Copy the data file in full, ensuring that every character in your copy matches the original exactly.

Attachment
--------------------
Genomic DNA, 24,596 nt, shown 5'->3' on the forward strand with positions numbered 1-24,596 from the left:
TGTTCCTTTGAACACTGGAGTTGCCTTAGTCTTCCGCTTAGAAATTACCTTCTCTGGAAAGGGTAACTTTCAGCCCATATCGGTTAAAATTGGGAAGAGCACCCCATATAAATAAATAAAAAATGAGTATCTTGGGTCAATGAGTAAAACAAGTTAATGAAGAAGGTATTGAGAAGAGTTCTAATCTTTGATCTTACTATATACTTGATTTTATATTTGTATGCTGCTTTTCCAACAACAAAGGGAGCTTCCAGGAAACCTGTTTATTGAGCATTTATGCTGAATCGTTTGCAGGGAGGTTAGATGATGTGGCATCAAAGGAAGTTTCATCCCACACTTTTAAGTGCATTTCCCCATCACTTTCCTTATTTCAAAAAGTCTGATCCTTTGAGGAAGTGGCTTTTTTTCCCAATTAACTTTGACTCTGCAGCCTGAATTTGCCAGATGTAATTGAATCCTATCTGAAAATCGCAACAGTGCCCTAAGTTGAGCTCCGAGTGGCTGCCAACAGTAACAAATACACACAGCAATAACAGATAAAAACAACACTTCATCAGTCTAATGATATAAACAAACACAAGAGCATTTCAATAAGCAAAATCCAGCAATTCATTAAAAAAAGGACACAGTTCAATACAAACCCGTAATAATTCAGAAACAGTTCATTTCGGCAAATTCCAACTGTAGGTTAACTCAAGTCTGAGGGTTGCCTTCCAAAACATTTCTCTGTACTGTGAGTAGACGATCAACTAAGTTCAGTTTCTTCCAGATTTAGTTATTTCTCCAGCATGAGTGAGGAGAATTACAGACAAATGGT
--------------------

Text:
Genomic DNA, 24,596 nt, shown 5'->3' on the forward strand with positions numbered 1-24,596 from the left:
TGTTCCTTTGAACACTGGAGTTGCCTTAGTCTTCCGCTTAGAAATTACCTTCTCTGGAAAGGGTAACTTTCAGCCCATATCGGTTAAAATTGGGAAGAGCACCCCATATAAATAAATAAAAAATGAGTATCTTGGGTCAATGAGTAAAACAAGTTAATGAAGAAGGTATTGAGAAGAGTTCTAATCTTTGATCTTACTATATACTTGATTTTATATTTGTATGCTGCTTTTCCAACAACAAAGGGAGCTTCCAGGAAACCTGTTTATTGAGCATTTATGCTGAATCGTTTGCAGGGAGGTTAGATGATGTGGCATCAAAGGAAGTTTCATCCCACACTTTTAAGTGCATTTCCCCATCACTTTCCTTATTTCAAAAAGTCTGATCCTTTGAGGAAGTGGCTTTTTTTCCCAATTAACTTTGACTCTGCAGCCTGAATTTGCCAGATGTAATTGAATCCTATCTGAAAATCGCAACAGTGCCCTAAGTTGAGCTCCGAGTGGCTGCCAACAGTAACAAATACACACAGCAATAACAGATAAAAACAACACTTCATCAGTCTAATGATATAAACAAACACAAGAGCATTTCAATAAGCAAAATCCAGCAATTCATTAAAAAAAGGACACAGTTCAATACAAACCCGTAATAATTCAGAAACAGTTCATTTCGGCAAATTCCAACTGTAGGTTAACTCAAGTCTGAGGGTTGCCTTCCAAAACATTTCTCTGTACTGTGAGTAGACGATCAACTAAGTTCAGTTTCTTCCAGATTTAGTTATTTCTCCAGCATGAGTGAGGAGAATTACAGACAAATGGT